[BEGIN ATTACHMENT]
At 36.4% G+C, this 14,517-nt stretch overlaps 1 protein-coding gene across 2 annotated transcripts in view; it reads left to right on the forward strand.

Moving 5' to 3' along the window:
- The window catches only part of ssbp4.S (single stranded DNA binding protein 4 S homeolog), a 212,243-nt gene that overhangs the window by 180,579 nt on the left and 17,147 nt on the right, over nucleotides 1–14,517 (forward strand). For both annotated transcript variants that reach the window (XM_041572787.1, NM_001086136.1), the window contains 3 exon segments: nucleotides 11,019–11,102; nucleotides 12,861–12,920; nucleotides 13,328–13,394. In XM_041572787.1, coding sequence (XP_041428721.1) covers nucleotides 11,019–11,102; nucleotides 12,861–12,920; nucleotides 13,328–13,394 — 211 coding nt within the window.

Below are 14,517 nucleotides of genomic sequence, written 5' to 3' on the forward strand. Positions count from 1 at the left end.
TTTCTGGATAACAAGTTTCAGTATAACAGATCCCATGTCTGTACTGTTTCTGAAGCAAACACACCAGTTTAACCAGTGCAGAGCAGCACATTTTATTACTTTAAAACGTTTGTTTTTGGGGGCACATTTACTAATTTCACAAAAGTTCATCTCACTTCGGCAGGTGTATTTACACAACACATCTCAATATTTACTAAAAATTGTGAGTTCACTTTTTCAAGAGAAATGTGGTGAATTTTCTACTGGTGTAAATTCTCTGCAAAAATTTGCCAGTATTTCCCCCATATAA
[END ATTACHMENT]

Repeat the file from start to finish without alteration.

At 36.4% G+C, this 14,517-nt stretch overlaps 1 protein-coding gene across 2 annotated transcripts in view; it reads left to right on the forward strand.

Moving 5' to 3' along the window:
- The window catches only part of ssbp4.S (single stranded DNA binding protein 4 S homeolog), a 212,243-nt gene that overhangs the window by 180,579 nt on the left and 17,147 nt on the right, over nucleotides 1–14,517 (forward strand). For both annotated transcript variants that reach the window (XM_041572787.1, NM_001086136.1), the window contains 3 exon segments: nucleotides 11,019–11,102; nucleotides 12,861–12,920; nucleotides 13,328–13,394. In XM_041572787.1, coding sequence (XP_041428721.1) covers nucleotides 11,019–11,102; nucleotides 12,861–12,920; nucleotides 13,328–13,394 — 211 coding nt within the window.

Below are 14,517 nucleotides of genomic sequence, written 5' to 3' on the forward strand. Positions count from 1 at the left end.
TTTCTGGATAACAAGTTTCAGTATAACAGATCCCATGTCTGTACTGTTTCTGAAGCAAACACACCAGTTTAACCAGTGCAGAGCAGCACATTTTATTACTTTAAAACGTTTGTTTTTGGGGGCACATTTACTAATTTCACAAAAGTTCATCTCACTTCGGCAGGTGTATTTACACAACACATCTCAATATTTACTAAAAATTGTGAGTTCACTTTTTCAAGAGAAATGTGGTGAATTTTCTACTGGTGTAAATTCTCTGCAAAAATTTGCCAGTATTTCCCCCATATAA